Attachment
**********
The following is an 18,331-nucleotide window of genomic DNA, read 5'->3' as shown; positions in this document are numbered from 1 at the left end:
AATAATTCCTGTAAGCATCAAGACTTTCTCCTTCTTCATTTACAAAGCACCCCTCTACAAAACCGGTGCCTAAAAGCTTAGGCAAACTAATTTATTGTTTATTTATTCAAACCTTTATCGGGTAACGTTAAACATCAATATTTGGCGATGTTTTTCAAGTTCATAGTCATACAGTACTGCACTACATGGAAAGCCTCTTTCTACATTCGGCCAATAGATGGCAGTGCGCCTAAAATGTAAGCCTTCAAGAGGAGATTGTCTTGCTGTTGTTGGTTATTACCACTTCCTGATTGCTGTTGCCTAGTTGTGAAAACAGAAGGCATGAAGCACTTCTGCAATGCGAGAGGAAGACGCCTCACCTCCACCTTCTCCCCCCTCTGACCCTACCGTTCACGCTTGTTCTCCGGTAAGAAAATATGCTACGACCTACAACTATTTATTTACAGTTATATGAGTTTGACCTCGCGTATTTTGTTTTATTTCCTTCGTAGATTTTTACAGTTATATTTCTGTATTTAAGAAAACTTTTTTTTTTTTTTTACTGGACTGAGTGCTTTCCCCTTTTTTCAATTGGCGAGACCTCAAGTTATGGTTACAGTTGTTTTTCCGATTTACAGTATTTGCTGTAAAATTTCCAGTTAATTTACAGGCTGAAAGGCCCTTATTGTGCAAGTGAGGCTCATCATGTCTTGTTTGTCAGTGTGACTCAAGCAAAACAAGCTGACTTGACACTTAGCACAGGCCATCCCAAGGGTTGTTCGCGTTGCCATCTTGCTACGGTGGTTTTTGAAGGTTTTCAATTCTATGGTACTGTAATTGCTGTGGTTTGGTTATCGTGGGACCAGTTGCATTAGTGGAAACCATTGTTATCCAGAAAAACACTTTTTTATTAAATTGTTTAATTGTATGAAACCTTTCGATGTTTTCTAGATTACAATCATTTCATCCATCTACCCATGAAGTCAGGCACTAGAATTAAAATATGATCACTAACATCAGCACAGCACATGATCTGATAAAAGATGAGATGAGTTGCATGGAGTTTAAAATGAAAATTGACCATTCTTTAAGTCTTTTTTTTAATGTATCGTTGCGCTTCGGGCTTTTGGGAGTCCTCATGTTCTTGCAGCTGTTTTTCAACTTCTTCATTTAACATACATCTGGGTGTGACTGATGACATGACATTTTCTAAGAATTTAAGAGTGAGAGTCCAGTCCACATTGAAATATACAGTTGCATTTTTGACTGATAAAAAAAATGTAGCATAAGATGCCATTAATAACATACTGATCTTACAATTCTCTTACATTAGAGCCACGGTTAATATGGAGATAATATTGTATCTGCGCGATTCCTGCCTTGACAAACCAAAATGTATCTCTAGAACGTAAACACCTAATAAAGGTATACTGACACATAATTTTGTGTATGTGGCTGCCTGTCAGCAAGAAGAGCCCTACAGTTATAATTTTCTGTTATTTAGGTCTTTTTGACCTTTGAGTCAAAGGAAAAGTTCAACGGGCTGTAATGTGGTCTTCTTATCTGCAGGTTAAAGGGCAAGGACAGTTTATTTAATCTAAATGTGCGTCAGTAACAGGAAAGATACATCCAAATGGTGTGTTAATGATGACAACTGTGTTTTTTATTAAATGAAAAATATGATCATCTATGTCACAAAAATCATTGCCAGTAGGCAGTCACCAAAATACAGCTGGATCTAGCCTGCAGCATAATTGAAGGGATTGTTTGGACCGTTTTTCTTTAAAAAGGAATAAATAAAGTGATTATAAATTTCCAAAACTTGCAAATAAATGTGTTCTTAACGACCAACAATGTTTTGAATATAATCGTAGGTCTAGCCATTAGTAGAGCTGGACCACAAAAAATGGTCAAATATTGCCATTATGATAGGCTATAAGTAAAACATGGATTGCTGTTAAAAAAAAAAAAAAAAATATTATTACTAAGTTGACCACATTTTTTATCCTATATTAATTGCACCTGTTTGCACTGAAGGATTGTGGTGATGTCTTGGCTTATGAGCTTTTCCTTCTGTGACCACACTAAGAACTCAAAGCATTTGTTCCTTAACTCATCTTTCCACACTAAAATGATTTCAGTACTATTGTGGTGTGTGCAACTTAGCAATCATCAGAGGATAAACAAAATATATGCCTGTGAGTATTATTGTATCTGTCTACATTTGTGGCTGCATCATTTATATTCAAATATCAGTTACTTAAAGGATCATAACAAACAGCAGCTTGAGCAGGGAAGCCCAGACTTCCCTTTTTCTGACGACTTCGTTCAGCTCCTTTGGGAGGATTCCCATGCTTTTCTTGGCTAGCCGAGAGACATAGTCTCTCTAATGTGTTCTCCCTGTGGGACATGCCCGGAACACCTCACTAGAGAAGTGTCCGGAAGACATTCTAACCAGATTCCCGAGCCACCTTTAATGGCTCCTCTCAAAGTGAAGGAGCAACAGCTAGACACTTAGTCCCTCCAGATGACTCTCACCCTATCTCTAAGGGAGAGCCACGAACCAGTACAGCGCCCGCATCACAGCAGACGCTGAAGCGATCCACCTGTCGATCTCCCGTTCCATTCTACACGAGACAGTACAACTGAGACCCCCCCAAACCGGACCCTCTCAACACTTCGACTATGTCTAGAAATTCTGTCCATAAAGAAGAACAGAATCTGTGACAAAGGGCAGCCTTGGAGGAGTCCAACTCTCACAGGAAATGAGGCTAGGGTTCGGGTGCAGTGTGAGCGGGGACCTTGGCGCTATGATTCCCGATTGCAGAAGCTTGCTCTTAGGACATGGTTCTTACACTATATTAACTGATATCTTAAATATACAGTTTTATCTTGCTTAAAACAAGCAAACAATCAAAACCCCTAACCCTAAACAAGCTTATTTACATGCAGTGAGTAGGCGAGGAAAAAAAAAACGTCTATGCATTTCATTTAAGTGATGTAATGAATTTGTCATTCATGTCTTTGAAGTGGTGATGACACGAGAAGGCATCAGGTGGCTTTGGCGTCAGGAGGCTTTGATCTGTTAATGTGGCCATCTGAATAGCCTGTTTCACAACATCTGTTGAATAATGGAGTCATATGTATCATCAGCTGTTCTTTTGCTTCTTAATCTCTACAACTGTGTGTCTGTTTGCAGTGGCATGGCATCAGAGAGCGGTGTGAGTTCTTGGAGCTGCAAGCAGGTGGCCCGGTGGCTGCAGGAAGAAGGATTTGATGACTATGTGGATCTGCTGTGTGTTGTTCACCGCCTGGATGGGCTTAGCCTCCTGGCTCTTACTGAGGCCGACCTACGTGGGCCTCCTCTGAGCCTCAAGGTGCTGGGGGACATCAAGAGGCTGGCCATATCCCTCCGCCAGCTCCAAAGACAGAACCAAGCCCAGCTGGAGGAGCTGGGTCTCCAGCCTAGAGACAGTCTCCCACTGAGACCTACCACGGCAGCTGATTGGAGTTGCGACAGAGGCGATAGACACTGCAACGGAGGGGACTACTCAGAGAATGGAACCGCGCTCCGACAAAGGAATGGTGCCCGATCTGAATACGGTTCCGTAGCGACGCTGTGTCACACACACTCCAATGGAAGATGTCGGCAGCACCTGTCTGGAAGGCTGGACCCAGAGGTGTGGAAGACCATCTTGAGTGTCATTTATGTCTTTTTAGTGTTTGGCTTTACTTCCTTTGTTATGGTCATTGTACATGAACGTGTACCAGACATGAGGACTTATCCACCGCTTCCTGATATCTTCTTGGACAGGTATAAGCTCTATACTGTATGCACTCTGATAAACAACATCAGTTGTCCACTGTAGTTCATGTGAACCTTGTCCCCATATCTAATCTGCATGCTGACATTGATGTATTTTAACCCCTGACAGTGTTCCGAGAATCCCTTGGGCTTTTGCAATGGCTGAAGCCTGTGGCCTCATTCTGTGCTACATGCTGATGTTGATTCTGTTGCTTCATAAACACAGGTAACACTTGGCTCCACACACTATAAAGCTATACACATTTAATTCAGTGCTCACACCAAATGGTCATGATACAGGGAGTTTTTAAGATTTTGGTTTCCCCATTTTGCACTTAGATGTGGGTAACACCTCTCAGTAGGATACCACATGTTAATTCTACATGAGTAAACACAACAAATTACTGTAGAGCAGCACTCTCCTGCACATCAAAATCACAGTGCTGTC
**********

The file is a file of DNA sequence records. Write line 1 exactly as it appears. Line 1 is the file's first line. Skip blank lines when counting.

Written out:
The following is an 18,331-nucleotide window of genomic DNA, read 5'->3' as shown; positions in this document are numbered from 1 at the left end: